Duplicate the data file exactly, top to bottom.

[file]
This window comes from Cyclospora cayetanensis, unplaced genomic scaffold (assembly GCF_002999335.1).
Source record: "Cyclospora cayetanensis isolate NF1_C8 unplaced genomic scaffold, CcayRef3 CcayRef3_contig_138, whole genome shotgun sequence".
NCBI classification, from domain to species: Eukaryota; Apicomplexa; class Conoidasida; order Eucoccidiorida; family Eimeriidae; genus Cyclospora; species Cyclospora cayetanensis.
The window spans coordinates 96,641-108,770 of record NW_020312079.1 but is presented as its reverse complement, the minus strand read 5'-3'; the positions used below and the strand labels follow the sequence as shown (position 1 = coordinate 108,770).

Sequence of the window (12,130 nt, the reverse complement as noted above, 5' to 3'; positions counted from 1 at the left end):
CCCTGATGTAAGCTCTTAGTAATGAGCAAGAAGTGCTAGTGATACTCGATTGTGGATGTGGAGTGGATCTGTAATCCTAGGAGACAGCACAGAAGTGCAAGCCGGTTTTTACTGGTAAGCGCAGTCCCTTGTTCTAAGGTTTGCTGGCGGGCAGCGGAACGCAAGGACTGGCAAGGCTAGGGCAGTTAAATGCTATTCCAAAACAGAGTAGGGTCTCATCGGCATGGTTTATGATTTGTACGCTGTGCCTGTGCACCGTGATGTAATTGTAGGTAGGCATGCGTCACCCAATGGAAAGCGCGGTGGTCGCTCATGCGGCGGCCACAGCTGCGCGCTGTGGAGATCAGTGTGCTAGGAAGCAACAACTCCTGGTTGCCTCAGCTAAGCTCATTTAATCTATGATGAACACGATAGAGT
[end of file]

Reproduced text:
This window comes from Cyclospora cayetanensis, unplaced genomic scaffold (assembly GCF_002999335.1).
Source record: "Cyclospora cayetanensis isolate NF1_C8 unplaced genomic scaffold, CcayRef3 CcayRef3_contig_138, whole genome shotgun sequence".
NCBI classification, from domain to species: Eukaryota; Apicomplexa; class Conoidasida; order Eucoccidiorida; family Eimeriidae; genus Cyclospora; species Cyclospora cayetanensis.
The window spans coordinates 96,641-108,770 of record NW_020312079.1 but is presented as its reverse complement, the minus strand read 5'-3'; the positions used below and the strand labels follow the sequence as shown (position 1 = coordinate 108,770).

Sequence of the window (12,130 nt, the reverse complement as noted above, 5' to 3'; positions counted from 1 at the left end):
CCCTGATGTAAGCTCTTAGTAATGAGCAAGAAGTGCTAGTGATACTCGATTGTGGATGTGGAGTGGATCTGTAATCCTAGGAGACAGCACAGAAGTGCAAGCCGGTTTTTACTGGTAAGCGCAGTCCCTTGTTCTAAGGTTTGCTGGCGGGCAGCGGAACGCAAGGACTGGCAAGGCTAGGGCAGTTAAATGCTATTCCAAAACAGAGTAGGGTCTCATCGGCATGGTTTATGATTTGTACGCTGTGCCTGTGCACCGTGATGTAATTGTAGGTAGGCATGCGTCACCCAATGGAAAGCGCGGTGGTCGCTCATGCGGCGGCCACAGCTGCGCGCTGTGGAGATCAGTGTGCTAGGAAGCAACAACTCCTGGTTGCCTCAGCTAAGCTCATTTAATCTATGATGAACACGATAGAGT